ConocoPhillips considers "this bill and the balance it provides as the maximum we can accept to move forward with the gas line deal," Wenzel said. "Changes, even small ones, will cause oil companies to reconsider investment in the state... Unfortunately, the balance in the bill is decidedly in the favor of the state and at the expense of established investors."

Marianne Kah, chief economist for ConocoPhillips, said several of the bill's provisions favor new investors over established companies.

"We think it's inappropriate for the state to come in and take away a portion of that profit," Kah said. "We expect something much more stable." She told legislators they should take into account the higher cost of doing business in Alaska when determining the tax rate.

However, Anadarko's chief Alaska executive Mark Hanley, testified his company would pay about $13 million less a year in taxes under the proposed tax overhaul.

"We've heard others say they reluctantly support it," Hanley told legislators. "We're a little more enthusiastic about it." He said the tax credit portion of the proposal would spur exploration and development. "This would mean some of our prospects are more likely to get drilled than under the system as it is."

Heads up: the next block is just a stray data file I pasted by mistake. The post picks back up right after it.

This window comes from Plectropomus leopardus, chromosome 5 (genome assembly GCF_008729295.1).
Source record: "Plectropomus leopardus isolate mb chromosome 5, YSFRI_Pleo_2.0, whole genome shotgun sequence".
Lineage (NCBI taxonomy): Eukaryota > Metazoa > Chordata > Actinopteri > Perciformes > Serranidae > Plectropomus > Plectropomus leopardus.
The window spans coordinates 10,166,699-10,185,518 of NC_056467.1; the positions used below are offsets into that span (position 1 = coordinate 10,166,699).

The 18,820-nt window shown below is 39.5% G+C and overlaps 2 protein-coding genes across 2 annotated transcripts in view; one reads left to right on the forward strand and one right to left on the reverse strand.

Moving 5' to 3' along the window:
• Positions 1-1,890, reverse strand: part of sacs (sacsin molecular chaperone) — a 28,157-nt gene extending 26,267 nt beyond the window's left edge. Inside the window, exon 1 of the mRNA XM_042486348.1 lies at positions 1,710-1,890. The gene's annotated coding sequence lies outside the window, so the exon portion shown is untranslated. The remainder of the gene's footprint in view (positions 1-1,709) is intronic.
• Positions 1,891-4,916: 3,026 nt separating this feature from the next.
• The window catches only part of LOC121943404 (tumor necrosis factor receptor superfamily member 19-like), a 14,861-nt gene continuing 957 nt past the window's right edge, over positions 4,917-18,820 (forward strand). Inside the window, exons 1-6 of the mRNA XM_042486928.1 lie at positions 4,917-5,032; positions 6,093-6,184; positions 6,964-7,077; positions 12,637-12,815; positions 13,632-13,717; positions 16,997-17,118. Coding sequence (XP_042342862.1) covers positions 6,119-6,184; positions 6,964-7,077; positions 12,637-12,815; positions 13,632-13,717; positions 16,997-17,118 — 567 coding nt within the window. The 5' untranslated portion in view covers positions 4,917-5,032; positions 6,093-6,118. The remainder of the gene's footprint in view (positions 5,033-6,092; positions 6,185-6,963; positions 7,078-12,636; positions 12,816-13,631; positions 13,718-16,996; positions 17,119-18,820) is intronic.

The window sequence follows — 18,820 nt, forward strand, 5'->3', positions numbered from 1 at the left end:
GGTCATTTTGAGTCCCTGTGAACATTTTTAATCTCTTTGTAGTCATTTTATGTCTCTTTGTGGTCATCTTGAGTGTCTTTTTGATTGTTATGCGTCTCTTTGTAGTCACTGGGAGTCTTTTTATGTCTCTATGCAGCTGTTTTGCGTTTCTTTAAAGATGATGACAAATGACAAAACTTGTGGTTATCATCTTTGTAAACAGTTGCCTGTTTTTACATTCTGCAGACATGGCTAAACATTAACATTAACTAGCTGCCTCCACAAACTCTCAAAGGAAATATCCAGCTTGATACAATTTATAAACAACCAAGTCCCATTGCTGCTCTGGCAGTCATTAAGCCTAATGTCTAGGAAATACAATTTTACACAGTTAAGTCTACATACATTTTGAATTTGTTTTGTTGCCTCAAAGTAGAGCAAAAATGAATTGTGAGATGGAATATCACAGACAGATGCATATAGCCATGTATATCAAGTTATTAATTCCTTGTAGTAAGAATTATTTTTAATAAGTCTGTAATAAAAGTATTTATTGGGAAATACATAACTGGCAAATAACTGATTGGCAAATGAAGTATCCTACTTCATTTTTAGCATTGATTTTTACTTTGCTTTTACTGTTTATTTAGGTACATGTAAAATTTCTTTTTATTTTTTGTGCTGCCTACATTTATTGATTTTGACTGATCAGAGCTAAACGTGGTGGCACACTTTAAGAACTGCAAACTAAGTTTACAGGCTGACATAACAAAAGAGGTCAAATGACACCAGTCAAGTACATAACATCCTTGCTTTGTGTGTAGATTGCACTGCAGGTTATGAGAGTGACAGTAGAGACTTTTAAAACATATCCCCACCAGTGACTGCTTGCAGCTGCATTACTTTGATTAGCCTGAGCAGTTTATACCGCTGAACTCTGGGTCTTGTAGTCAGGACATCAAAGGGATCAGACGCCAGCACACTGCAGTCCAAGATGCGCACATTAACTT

Pat Foley, manager of Alaska operations for Pioneer Natural Resources, also expressed support for the tax credit changes. The tax breaks and incentives, when taken together, nearly offset the 20% tax Pioneer would have to pay under the proposal.

Pioneer, which began exploring Alaska in early 2003, has paid little in production taxes because it explores small and marginal fields, Foley noted. With a tax exemption, there would be an "investment climate" consistent with the one that attracted the producer to Alaska in the first place.

Another obstacle stands in the way of the pipe -- and it became apparent during Thursday's testimony. Calgary-based TransCanada claims it holds rights of way to any pipeline from Alaska under Canada's Northern Pipeline Act of the 1970s. Tony Palmer, vice president of Alaska business development for TransCanada, said during testimony that his company will fight for the right to build the Canadian portion of the pipeline.

"TransCanada does not want to obstruct this project, but at the end of the day we have the sole right to construct this project," Palmer told legislators. However, he said BP, Conoco and Exxon have refused to talk with TransCanada until the Alaska negotiations are completed. A dispute between the producers and TransCanada centers on which entity will control the pipe.

"TransCanada seeks collaboration and alignment with the producers to get the project done quickly," Palmer said. TransCanada estimates it will take seven years to complete the 1,000-mile Canadian portion of the line to Alberta, where it would then feed into existing systems for delivery to the Lower 48.

Murkowski spokeswoman Becky Hultberg said a special legislative session to consider the proposed $25 billion gas pipeline will likely be called for this spring or in early summer if the tax bill is approved.

"The governor does intend to call a special session, but the timing is going to depend on when the administrative details of the gas line contract are finalized and when the legislature acts on oil taxation," she told the Fairbanks Daily News-Miner.